Sunday, September 13, 2009

If They Didn’t See It Coming, Why Do We Believe Them When They Say It’s Over?

I wish that I was amazed that we are now standing in the litter of the past year and patting ourselves on the backsides passing around report cards stating that the “financial crisis” is on its way out and we’re on the mend. The reason I’m not amazed is that the heralds of recovery are as blind in detecting health as they were in diagnosing the disease. Allow me to be, well, blunt. We are not better. In fact, the government intervention only saved one interest for a remarkably short period of time – their own. And when the AP story “Avoiding the Financial Abyss: Success Without Glory” (Sept. 13, 2009) states that halting the “death plunge” of the financial sector was the greatest achievement of the government this year, it should come as no surprise that the ticker tape parades are not showing up in every town. It’s because the current financial media reports and speeches are to Obama what “Mission Accomplished” on an aircraft carrier was to George Bush – an untimely delusion which is COSTING HUMAN LIVES to say nothing for the larger global ecosystem! And the reason we’re not seeing celebrations is because we’re not better – in fact, we’re worse off.

WAKE UP! Realize, that in the euphoria of the first African American President, we still have 60% greater unemployment among “Blacks” (sic) as reported by the Department of Labor (15.1%) compared to “Whites” (sic) at 8.9%. And, by the way, in our self-congratulatory “recovery”, the disparity has been growing. 2.3 million people (up from one year ago when it was about 630,000) are deemed “marginally attached”. THESE PEOPLE DO NOT COUNT as unemployed and, when added to the official figures of unemployed, would push the real unemployment rate over the much-to-be-chagrined 10%. When I say the do not count, I mean it. When unemployment benefits run out or when active application for work ceases for 4 weeks, you're no longer "unemployed" in the eyes of the U.S. Government. In short, we’re thinking that some are better because we’re measuring the success of a smaller number of those privileged enough to still have a job. However, MUCH MORE OF AMERICA IS MUCH WORSE and they simply don’t count because they're not counted. By the way, the Labor Department does a nice job of expressing their sympathy by pointing out that the number of “discouraged” workers double in the last 12 months.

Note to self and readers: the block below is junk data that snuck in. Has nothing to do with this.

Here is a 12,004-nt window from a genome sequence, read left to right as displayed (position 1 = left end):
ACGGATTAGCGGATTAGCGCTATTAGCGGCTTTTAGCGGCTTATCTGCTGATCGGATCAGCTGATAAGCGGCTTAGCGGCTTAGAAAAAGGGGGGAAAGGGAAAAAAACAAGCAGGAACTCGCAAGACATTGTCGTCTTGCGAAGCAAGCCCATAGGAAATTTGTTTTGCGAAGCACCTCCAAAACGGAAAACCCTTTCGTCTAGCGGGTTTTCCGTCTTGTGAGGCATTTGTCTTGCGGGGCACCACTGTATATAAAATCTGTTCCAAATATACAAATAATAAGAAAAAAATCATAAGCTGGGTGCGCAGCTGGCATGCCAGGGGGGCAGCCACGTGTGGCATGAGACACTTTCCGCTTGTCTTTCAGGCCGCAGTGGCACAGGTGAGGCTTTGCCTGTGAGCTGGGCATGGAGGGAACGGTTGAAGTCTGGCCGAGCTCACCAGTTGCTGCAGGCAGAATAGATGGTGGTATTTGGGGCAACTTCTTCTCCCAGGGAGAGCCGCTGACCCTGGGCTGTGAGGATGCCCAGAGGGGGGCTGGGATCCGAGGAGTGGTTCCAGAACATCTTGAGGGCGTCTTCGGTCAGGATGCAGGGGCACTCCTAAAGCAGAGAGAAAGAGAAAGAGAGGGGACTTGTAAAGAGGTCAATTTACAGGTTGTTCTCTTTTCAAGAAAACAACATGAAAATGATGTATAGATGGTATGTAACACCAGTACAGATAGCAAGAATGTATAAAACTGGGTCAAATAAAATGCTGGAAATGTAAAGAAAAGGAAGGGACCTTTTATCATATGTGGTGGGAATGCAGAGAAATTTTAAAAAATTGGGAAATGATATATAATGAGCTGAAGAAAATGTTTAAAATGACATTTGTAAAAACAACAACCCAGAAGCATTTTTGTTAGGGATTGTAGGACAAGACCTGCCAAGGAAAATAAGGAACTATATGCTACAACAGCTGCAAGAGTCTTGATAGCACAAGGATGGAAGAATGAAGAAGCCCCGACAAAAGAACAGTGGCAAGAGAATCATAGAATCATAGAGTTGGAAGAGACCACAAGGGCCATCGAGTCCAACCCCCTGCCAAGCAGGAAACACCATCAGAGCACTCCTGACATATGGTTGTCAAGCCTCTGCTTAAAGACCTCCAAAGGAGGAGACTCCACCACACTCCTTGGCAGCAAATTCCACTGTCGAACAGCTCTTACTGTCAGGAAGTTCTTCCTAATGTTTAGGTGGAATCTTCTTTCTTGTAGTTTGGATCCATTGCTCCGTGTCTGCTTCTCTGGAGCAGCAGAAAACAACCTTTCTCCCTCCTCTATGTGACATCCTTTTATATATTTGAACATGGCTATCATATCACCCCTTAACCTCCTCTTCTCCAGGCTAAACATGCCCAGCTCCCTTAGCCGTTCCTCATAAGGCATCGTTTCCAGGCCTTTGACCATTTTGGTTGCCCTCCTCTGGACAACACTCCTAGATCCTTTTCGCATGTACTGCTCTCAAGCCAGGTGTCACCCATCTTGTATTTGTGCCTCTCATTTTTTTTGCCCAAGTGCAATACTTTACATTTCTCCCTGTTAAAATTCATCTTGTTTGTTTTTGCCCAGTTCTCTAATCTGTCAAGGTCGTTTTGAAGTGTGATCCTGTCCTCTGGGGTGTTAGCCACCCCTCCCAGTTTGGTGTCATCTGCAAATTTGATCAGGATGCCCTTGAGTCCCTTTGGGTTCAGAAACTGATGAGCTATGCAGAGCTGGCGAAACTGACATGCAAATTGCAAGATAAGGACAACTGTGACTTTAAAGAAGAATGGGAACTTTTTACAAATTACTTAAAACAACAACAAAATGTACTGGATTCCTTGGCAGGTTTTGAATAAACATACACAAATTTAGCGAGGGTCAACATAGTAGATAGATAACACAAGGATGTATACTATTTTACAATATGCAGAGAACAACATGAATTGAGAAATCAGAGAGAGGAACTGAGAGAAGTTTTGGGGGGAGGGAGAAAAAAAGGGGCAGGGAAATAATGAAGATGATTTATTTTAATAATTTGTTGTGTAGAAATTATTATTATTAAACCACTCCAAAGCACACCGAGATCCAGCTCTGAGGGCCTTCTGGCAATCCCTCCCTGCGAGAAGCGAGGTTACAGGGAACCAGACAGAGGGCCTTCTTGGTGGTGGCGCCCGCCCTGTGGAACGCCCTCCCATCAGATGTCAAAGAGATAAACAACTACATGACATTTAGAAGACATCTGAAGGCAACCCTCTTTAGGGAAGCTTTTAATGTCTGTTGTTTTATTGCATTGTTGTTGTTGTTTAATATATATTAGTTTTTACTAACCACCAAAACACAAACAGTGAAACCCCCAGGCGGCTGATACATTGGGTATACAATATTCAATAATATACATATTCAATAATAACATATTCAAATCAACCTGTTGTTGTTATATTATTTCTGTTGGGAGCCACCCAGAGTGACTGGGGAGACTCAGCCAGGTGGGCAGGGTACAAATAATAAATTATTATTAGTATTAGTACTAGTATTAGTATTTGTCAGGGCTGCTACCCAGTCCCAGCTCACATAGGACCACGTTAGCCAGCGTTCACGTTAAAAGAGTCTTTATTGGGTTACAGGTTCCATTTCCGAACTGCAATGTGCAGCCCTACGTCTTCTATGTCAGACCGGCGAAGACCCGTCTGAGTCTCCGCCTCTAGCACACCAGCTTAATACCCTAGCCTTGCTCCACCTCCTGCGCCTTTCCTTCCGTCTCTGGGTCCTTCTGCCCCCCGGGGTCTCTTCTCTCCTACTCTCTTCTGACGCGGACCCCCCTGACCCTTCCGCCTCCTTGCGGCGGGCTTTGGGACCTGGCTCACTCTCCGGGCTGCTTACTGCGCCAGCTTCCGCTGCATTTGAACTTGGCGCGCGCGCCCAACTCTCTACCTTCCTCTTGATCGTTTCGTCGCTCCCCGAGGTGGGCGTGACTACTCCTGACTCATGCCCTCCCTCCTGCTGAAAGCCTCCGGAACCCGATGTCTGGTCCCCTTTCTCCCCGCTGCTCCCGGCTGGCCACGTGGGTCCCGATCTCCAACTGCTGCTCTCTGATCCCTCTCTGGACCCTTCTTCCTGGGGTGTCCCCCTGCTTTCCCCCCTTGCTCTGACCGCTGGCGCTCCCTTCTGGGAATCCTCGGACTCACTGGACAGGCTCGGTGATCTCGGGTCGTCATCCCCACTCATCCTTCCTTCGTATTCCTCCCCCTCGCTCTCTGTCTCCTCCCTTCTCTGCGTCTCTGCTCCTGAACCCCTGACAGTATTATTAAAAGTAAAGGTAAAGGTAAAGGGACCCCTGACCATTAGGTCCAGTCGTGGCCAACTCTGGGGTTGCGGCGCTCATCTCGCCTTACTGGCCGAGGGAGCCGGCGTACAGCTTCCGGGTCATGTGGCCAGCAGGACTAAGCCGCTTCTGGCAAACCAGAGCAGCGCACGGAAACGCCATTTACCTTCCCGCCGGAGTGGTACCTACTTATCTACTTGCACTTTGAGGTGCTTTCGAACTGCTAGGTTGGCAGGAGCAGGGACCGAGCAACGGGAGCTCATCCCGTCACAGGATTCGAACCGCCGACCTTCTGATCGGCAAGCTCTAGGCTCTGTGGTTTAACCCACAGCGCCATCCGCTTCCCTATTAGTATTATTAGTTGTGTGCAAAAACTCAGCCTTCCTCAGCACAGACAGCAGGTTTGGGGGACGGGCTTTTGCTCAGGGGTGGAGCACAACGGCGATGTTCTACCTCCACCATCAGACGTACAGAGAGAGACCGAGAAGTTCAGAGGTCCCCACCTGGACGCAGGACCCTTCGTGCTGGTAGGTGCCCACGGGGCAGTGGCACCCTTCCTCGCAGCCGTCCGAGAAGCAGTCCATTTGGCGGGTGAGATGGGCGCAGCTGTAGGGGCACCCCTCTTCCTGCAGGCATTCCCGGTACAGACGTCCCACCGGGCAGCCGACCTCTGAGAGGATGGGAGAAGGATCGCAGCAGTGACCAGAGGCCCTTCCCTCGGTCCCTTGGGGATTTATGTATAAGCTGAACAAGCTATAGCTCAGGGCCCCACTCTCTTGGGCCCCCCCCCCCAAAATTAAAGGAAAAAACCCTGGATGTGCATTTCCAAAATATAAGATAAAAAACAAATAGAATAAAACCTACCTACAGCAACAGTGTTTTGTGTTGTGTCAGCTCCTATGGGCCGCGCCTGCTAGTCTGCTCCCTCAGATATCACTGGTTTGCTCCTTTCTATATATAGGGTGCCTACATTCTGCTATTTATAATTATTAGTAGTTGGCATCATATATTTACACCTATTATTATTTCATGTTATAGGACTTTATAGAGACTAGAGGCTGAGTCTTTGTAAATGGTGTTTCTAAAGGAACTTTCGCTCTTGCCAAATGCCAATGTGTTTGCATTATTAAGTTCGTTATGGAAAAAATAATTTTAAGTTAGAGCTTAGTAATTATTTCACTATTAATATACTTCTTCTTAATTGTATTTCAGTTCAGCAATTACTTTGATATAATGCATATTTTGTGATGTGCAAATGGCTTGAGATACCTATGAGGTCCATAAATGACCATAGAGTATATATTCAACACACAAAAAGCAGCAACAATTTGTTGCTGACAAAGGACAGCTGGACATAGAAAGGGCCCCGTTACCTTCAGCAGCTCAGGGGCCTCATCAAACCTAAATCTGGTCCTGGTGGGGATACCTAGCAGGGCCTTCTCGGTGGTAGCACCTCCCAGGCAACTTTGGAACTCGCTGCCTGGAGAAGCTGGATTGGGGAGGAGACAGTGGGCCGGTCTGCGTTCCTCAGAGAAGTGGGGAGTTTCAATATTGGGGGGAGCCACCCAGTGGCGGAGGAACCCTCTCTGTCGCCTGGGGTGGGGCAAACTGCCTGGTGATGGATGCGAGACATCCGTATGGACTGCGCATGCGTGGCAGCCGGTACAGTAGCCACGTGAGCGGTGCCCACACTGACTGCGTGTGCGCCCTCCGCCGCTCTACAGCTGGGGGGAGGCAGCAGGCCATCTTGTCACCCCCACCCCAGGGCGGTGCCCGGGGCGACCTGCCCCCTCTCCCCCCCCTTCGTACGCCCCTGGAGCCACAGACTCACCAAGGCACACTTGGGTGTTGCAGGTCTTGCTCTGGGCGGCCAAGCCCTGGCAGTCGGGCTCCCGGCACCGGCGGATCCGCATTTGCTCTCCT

Treasury Secretary Timothy Geithner had the audacity of saying this past week that the banking sector was showing signs of recovery. While Audacity was a cool theme for the President’s book, you don’t gain much when the Treasury Secretary has it. Together with the President and Fed Chairman Ben Bernanke, this trinity seem to believe that each other is responsible for leading us “through” a crisis. News flash. The FDIC is still insolvent. Remember that in the same breath that told us that they still had about $10.5 billion, Sheila thanked the private capital providers for pitching in to fire sale $11 billion in distress in the past few months. Last time I checked, 11 is greater than 10.5. Which means that my multi-year statements about the liquidity of the FDIC were correct. And remember, when the trinity says that we’re fine, the recovered banking sector has no guarantee to the American depositor. So, using a metric that makes no sense to anyone, we’re better.